Thinking that we can find some lasting pleasure and avoid pain is what in buddhism is called samsara, a hopeless cycle that goes round and round endlessly and causes us to suffer greatly. Suffering is inevitable for human beings as long as we believe that things last — that they don’t disintegrate, that they can be counted on to satisfy our hunger for security.
- Pema Chodron
When we see reality accurately, we discover that mind states are actually a function of our being; they are not a function of how much we have or what we have. This is one of the ironies of desire. There are so many things that we can have, and that we do have, without the suffering of attachment, without compromise or loss. These are inner qualities such as love, faith, wisdom and peace. Such states are not produced by a process of having more and more, through feverish seeking.
When we become lost in desire, we are put firmly into the framework of linear time. We become focused on getting what we do not yet have, or on keeping what we do have. We become oriented toward the future. To be caught in this concept of linear time brings us to what in Buddhist teachings is called bhava, or becoming, always falling into the next moment. It is as if before each breath ends, we are leaning forward to grasp at the next breath.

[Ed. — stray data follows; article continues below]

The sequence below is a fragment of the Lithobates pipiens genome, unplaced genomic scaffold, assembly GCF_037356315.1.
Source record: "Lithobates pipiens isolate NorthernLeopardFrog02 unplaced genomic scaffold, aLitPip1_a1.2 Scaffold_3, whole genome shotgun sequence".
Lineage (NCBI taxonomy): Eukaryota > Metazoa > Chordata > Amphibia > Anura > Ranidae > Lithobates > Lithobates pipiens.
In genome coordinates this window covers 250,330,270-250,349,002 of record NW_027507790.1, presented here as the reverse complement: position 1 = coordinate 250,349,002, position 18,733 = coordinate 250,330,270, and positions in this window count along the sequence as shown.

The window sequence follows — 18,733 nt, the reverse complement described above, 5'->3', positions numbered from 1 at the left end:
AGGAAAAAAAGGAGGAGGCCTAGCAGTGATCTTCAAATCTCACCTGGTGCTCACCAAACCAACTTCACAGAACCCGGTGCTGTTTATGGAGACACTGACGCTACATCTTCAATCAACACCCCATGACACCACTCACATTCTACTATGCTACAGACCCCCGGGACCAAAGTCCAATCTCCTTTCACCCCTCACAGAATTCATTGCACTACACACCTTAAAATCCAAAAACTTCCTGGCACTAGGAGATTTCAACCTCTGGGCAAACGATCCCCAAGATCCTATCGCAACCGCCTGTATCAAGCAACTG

- Sharon Salzberg
In offering our presence to others, it helps to actually be present
. Not thinking about tomorrow and not thinking about all the things you have to do later. Teachers often talk about the “if only” mind or the “if then” mind that takes us out of the present moment. “If only I didn’t have to deal with this health problem, then I could be really present” or “If I got that promotion, then I could take a vacation and really be happy.” However, we often find that whenever we get to that moment where we thought we’d actually be happy, our mind has already moved onto the next thing. We will never be able to relax with where we are or who we are if we always think there’s somewhere better to be or someone better to be. Being present (Being Here Now
!) is the key to being more, living more and loving more.